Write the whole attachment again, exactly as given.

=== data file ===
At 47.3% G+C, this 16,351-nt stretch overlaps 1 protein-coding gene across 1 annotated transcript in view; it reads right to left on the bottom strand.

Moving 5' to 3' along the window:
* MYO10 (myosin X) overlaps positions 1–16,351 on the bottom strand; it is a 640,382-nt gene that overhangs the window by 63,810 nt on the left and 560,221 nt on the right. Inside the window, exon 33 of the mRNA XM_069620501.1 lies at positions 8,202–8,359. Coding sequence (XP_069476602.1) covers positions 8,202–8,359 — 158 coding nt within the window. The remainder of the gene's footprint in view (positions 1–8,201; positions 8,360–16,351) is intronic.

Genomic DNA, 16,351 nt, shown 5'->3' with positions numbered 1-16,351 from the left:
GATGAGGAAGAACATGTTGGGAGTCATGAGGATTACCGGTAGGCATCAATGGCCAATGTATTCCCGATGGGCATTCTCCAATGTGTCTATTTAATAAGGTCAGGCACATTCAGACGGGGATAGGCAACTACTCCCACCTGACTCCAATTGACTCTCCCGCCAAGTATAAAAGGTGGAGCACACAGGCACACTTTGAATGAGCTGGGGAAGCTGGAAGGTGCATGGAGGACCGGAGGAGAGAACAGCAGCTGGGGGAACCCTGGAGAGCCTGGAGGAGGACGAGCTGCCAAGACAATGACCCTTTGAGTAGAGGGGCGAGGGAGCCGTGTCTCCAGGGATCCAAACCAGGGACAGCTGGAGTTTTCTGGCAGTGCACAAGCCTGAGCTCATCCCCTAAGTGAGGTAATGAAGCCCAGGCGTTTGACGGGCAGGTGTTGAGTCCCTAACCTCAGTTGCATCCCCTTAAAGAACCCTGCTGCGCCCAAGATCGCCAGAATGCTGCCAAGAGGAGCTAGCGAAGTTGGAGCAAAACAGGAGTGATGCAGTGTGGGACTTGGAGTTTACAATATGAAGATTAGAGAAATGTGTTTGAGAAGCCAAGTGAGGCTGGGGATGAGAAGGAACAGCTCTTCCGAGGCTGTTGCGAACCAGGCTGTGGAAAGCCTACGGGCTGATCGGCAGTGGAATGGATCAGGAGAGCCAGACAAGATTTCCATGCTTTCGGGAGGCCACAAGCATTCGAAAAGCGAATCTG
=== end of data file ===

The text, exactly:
At 47.3% G+C, this 16,351-nt stretch overlaps 1 protein-coding gene across 1 annotated transcript in view; it reads right to left on the bottom strand.

Moving 5' to 3' along the window:
* MYO10 (myosin X) overlaps positions 1–16,351 on the bottom strand; it is a 640,382-nt gene that overhangs the window by 63,810 nt on the left and 560,221 nt on the right. Inside the window, exon 33 of the mRNA XM_069620501.1 lies at positions 8,202–8,359. Coding sequence (XP_069476602.1) covers positions 8,202–8,359 — 158 coding nt within the window. The remainder of the gene's footprint in view (positions 1–8,201; positions 8,360–16,351) is intronic.

Genomic DNA, 16,351 nt, shown 5'->3' with positions numbered 1-16,351 from the left:
GATGAGGAAGAACATGTTGGGAGTCATGAGGATTACCGGTAGGCATCAATGGCCAATGTATTCCCGATGGGCATTCTCCAATGTGTCTATTTAATAAGGTCAGGCACATTCAGACGGGGATAGGCAACTACTCCCACCTGACTCCAATTGACTCTCCCGCCAAGTATAAAAGGTGGAGCACACAGGCACACTTTGAATGAGCTGGGGAAGCTGGAAGGTGCATGGAGGACCGGAGGAGAGAACAGCAGCTGGGGGAACCCTGGAGAGCCTGGAGGAGGACGAGCTGCCAAGACAATGACCCTTTGAGTAGAGGGGCGAGGGAGCCGTGTCTCCAGGGATCCAAACCAGGGACAGCTGGAGTTTTCTGGCAGTGCACAAGCCTGAGCTCATCCCCTAAGTGAGGTAATGAAGCCCAGGCGTTTGACGGGCAGGTGTTGAGTCCCTAACCTCAGTTGCATCCCCTTAAAGAACCCTGCTGCGCCCAAGATCGCCAGAATGCTGCCAAGAGGAGCTAGCGAAGTTGGAGCAAAACAGGAGTGATGCAGTGTGGGACTTGGAGTTTACAATATGAAGATTAGAGAAATGTGTTTGAGAAGCCAAGTGAGGCTGGGGATGAGAAGGAACAGCTCTTCCGAGGCTGTTGCGAACCAGGCTGTGGAAAGCCTACGGGCTGATCGGCAGTGGAATGGATCAGGAGAGCCAGACAAGATTTCCATGCTTTCGGGAGGCCACAAGCATTCGAAAAGCGAATCTG